Back to the Island

Good news for "Lost" fans, aside from the fact that the show returns Wednesday: He doesn't come right out and say it, but co-creator J.J. Abrams strongly implies that he and the show's writers know just where this season is going.

Abrams, after a year spent mostly away from the show while he was directing "Mission: Impossible III," co-wrote the third-season premiere with fellow creator Damon Lindelof, and he says he'll direct an episode at some point later in the season.

"For me, writing the first episode with Damon was just an absolute joy, getting to write those characters again and be inside the heads of those characters," he says. Here's the kicker, though:

"As it goes on this season, especially where it goes, I'm looking forward not to just directing an episode down the line but -- we have a structure in place for the remainder of the year, and I think when we get to the end of the season it's such an exciting an unbelievable conclusion ... I would love to be able to work on the finale."

But let's not get too far ahead of things. "Lost" opens its third season with an episode that focuses on Jack (Matthew Fox), Sawyer (Josh Holloway) and Kate (Evangeline Lilly), who were taken captive by the Others at the end of last season after being sold out by Michael (Harold Perrineau, who's left the show, at least for the time being). Executive producer Carlton Cuse, who runs the show with Lindelof, says fans will notice a change this season.

"[Last season] we were interior, we were down in the ground in that hatch. It was very monochromatic, and I don't think the show will be as dark and as intense this year," Cuse says. "I think we'll be oriented more on the character axis than on the mythological axis. We're really always kind of concerned about overwhelming the audience with the mythological questions of the show."

It's not that that stuff -- the numbers, the Others, that giant four-toed statue glimpsed in the finale -- will recede. Cuse even says that the polar bear may make a return appearance. "People have been asking, 'What happened to the polar bear?'" he says. "So we will be doing some polar bear story."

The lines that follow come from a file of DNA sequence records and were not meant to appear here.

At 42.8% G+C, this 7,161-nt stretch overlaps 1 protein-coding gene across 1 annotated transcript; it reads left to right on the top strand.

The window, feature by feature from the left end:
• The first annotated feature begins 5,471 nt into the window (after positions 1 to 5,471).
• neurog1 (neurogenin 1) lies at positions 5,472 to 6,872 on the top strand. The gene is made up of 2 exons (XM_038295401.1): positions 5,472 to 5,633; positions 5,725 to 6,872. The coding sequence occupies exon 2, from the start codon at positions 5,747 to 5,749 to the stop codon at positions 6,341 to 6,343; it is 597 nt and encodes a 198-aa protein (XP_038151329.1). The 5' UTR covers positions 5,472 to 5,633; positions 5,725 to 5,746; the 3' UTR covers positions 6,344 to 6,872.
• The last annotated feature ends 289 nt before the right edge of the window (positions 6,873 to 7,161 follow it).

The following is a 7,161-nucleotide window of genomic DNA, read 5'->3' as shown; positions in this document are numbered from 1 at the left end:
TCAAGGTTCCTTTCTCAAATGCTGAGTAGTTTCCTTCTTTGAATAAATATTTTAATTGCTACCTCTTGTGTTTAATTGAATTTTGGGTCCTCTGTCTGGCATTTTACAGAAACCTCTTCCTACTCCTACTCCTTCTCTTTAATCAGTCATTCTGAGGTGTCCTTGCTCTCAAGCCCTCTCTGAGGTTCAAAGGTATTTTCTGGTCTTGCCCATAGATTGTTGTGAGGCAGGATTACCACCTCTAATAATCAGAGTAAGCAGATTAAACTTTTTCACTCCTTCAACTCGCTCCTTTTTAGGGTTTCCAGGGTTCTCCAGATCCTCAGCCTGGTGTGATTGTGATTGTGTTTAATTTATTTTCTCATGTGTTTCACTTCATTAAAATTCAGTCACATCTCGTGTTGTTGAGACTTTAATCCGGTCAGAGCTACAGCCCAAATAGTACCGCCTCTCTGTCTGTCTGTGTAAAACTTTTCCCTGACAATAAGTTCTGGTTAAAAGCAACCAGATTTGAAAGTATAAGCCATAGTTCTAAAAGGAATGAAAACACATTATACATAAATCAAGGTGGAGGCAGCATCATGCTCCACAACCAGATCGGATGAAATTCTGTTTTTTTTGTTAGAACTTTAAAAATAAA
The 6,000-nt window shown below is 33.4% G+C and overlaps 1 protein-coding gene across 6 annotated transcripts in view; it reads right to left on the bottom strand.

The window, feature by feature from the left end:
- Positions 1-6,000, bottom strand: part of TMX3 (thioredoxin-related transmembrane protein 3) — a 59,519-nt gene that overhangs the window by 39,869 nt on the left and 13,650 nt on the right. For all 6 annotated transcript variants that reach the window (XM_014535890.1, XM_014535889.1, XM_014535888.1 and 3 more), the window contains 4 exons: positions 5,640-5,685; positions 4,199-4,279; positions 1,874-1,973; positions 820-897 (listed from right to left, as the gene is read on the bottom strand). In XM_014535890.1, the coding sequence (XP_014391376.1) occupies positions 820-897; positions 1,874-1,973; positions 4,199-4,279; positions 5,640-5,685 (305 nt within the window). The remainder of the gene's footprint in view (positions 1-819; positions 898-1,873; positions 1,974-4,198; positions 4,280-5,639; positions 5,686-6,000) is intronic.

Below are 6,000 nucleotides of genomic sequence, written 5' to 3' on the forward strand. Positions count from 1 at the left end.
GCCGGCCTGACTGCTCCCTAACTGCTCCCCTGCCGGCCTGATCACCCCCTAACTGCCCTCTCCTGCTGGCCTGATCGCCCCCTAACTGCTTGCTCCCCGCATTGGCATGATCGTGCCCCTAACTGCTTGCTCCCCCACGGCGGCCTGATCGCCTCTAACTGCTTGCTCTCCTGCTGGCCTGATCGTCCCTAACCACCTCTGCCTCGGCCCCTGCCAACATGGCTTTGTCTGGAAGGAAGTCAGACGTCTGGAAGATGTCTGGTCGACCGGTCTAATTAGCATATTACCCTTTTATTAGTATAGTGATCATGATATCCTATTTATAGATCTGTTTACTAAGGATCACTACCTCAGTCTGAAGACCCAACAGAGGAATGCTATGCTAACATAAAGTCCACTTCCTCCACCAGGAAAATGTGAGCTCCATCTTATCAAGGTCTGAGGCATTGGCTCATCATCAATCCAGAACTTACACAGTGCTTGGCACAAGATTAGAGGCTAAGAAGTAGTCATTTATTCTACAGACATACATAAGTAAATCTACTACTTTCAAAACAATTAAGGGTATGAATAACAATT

Both men, though, emphasize that the mysterious, sci fi-ish trappings of "Lost" that so enthrall obsessive fans have never been their primary focus. As Abrams puts it, "It's not a puzzle before it's a character piece. It's not a science-fiction series before it's a character drama and an emotional drama."

It's that aspect of the series, he thinks, that has allowed the show to become one of TV's bigger hits while more genre-driven material like "Invasion," "Threshold" and "Surface" -- all of which seemed like attempts at making the next "Lost" -- didn't make it out of last season alive.

"I'm sure [they] had great promise, but they all kind of happened in response to something that I feel like wasn't really about genre at all," Abrams says. "Genre is secondary. It was all about what really makes Locke [Terry O'Quinn] tick, and what has Jin [Daniel Dae Kim] gone through that we don't quite understand in terms of making sense of his behavior."

ABC has scheduled "Lost" this season so that there will be no repeats, which is more good news for fans who have been frustrated in past years when a new episode would be followed by several weeks of reruns. The downside is that after six episodes to start the season, the show will take a long break before returning in early 2007 for a long run to May's finale.

"We're ecstatic about it. We couldn't be happier," Cuse says of the scheduling pattern. "We see those six episodes as like a little miniseries, and it's going to be intense and high-octane. We're very excited about the way [ABC] figured out how to do it."

And yes, the show will leave viewers hanging off some sort of cliff at the end of those six episodes. Cuse allows that "it's going to be pretty big." Abrams agrees, but he also has this warning: "I wish I could promise you that we're not going to make you crazy. I'm sorry."